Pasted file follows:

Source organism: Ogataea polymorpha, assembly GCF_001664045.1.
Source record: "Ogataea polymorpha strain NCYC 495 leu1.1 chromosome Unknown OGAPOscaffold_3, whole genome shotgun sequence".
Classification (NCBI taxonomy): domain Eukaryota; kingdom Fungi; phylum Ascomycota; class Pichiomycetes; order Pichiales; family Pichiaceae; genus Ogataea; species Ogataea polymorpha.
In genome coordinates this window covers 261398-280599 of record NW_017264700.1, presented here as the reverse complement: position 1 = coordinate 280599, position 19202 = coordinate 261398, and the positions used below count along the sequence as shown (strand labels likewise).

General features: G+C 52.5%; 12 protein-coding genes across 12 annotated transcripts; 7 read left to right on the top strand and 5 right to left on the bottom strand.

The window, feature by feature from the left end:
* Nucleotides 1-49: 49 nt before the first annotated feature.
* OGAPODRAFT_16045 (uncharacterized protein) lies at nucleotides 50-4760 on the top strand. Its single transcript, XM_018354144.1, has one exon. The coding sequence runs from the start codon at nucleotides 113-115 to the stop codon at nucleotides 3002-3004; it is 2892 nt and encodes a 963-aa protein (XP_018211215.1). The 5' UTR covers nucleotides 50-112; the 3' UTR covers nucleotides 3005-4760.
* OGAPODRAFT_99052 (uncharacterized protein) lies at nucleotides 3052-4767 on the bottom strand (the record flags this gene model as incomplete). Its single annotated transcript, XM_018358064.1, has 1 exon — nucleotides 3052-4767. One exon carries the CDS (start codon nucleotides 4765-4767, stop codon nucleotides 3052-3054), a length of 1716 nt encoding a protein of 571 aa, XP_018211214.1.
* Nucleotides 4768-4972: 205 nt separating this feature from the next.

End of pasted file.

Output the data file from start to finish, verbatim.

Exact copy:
Source organism: Ogataea polymorpha, assembly GCF_001664045.1.
Source record: "Ogataea polymorpha strain NCYC 495 leu1.1 chromosome Unknown OGAPOscaffold_3, whole genome shotgun sequence".
Classification (NCBI taxonomy): domain Eukaryota; kingdom Fungi; phylum Ascomycota; class Pichiomycetes; order Pichiales; family Pichiaceae; genus Ogataea; species Ogataea polymorpha.
In genome coordinates this window covers 261398-280599 of record NW_017264700.1, presented here as the reverse complement: position 1 = coordinate 280599, position 19202 = coordinate 261398, and the positions used below count along the sequence as shown (strand labels likewise).

General features: G+C 52.5%; 12 protein-coding genes across 12 annotated transcripts; 7 read left to right on the top strand and 5 right to left on the bottom strand.

The window, feature by feature from the left end:
* Nucleotides 1-49: 49 nt before the first annotated feature.
* OGAPODRAFT_16045 (uncharacterized protein) lies at nucleotides 50-4760 on the top strand. Its single transcript, XM_018354144.1, has one exon. The coding sequence runs from the start codon at nucleotides 113-115 to the stop codon at nucleotides 3002-3004; it is 2892 nt and encodes a 963-aa protein (XP_018211215.1). The 5' UTR covers nucleotides 50-112; the 3' UTR covers nucleotides 3005-4760.
* OGAPODRAFT_99052 (uncharacterized protein) lies at nucleotides 3052-4767 on the bottom strand (the record flags this gene model as incomplete). Its single annotated transcript, XM_018358064.1, has 1 exon — nucleotides 3052-4767. One exon carries the CDS (start codon nucleotides 4765-4767, stop codon nucleotides 3052-3054), a length of 1716 nt encoding a protein of 571 aa, XP_018211214.1.
* Nucleotides 4768-4972: 205 nt separating this feature from the next.